Combined, the three dairies expect to generate about 350,000 MMBTU biogas per year for sale to off-takers or use by the company’s affiliate, Agri-Energy, LLC, at its biofuel production facility in Luverne, Minnesota, according to a statement.
Gevo said its mission is to reduce and eliminate the fossil footprint caused by running the Luverne facility. The biogas contracts, in conjunction with wind power, should enable any biofuel produced at the Luverne facility to have a lower carbon intensity score as well as an increased value.
The company said it has a letter of commitment from a lender for $20 million to finance the renewable natural gas project at one of the three dairies.
In addition, the company also has a verbal commitment from the same lender to finance the renewable natural gas projects at the other two dairies. The financing includes capital for the anaerobic digesters, the biogas collection and upgrading system, as well as the utility interconnection system.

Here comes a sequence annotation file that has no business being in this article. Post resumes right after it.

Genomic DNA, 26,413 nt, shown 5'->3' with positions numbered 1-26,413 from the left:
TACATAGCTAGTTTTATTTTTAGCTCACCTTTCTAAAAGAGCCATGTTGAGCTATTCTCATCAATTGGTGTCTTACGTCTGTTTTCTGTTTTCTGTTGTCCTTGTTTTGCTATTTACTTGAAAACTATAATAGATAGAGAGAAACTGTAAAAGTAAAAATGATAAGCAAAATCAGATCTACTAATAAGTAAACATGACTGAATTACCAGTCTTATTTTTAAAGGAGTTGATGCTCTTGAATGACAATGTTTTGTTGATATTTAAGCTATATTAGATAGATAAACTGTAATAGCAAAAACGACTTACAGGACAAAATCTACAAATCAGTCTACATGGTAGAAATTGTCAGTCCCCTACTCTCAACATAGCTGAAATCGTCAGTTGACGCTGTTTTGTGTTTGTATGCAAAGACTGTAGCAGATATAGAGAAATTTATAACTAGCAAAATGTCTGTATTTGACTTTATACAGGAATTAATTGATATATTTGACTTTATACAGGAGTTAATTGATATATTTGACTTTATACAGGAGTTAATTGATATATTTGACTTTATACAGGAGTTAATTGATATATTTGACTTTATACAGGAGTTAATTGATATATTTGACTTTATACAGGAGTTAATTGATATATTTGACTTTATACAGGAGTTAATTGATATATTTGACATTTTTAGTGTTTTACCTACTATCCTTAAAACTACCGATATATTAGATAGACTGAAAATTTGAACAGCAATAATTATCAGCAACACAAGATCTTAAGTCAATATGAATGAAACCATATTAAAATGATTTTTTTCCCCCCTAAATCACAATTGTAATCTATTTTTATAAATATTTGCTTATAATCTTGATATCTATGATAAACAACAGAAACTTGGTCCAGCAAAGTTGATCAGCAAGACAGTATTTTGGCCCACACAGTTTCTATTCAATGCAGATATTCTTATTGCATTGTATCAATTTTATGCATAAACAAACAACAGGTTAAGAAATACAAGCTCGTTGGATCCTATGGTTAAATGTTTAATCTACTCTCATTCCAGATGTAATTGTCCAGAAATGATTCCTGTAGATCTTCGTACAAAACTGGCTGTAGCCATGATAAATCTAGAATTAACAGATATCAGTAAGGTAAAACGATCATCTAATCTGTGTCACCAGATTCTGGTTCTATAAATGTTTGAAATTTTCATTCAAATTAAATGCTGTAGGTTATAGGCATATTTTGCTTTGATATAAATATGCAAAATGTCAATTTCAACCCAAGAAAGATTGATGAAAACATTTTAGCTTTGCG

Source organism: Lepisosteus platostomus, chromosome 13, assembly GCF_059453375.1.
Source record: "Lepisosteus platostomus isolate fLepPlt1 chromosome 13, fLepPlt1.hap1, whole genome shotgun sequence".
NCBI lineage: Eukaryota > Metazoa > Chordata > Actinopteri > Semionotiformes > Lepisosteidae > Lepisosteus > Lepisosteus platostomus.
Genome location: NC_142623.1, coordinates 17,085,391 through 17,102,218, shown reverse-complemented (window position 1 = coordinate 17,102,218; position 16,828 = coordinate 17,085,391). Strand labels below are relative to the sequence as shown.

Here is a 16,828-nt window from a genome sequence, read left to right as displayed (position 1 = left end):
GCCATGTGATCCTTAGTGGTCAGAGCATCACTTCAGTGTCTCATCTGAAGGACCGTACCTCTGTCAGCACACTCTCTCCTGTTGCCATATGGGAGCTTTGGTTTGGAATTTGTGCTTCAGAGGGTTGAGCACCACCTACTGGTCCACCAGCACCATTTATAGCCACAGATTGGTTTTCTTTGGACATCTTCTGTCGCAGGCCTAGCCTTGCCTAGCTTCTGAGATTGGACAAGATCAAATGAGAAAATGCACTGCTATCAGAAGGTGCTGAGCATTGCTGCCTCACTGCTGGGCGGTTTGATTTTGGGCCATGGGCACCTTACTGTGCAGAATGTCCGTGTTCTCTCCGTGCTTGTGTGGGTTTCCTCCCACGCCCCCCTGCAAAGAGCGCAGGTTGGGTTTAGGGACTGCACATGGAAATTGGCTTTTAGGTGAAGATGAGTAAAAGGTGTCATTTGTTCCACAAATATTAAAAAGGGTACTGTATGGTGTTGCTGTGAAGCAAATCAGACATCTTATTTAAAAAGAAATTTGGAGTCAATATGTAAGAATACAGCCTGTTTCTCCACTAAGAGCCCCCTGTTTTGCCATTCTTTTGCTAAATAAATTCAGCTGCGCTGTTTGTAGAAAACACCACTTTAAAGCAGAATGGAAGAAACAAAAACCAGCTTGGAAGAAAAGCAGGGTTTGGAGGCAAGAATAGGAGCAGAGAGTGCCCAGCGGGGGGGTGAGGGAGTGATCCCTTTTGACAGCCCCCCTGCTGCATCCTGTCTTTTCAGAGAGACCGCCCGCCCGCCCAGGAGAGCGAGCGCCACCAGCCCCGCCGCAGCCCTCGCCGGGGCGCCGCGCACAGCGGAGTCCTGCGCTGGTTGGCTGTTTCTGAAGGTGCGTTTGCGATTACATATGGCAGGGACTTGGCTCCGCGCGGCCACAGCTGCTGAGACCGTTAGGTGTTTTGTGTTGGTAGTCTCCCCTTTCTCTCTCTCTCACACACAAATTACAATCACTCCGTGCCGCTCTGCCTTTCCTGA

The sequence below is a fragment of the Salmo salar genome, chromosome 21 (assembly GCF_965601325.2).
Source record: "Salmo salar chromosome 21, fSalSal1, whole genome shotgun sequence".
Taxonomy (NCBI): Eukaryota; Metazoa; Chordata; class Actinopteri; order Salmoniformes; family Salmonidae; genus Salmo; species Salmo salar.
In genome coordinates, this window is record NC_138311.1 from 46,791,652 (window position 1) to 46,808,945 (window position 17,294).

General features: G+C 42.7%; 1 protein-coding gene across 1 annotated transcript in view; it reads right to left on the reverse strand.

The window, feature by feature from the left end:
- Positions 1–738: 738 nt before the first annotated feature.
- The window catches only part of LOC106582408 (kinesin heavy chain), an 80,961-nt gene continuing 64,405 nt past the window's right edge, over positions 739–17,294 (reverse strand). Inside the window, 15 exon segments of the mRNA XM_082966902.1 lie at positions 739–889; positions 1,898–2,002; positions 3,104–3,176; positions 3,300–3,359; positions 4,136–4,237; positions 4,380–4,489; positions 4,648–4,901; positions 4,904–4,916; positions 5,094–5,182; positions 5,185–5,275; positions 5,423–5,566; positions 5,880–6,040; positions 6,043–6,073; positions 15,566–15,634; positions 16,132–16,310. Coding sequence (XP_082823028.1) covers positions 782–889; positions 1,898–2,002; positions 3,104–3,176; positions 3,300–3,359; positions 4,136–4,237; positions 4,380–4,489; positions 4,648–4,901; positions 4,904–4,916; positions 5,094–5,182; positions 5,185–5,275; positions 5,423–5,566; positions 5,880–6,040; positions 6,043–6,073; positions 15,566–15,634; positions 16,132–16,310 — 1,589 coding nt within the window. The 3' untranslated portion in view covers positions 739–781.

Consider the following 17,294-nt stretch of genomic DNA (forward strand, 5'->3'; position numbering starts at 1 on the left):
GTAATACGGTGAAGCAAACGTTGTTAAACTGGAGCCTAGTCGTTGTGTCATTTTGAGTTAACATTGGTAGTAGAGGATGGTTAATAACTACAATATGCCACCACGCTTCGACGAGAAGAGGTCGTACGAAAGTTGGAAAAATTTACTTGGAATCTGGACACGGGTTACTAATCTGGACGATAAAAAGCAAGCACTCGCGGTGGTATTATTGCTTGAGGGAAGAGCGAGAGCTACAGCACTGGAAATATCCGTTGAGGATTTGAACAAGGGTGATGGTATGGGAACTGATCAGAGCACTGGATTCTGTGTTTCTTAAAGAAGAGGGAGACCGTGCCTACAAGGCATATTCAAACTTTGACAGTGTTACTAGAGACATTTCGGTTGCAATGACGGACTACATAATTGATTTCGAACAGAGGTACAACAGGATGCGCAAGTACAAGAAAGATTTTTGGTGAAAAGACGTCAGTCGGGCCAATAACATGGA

"These three dairy farms represent what I envisioned as Phase 1 of the biogas cluster consisting of 8-10 total farms once the system is fully built out," said CEO Patrick Gruber.
"We aim to change mindsets by demonstrating you can change waste from being a pollution problem to a renewable energy solution in the liquid fuels market."
Gevo, based in Englewood, Colorado, is commercializing the next generation of gasoline, jet fuel and diesel fuel with the potential to achieve zero carbon emissions, addressing the market need to reduce greenhouse gas emissions with sustainable alternatives.
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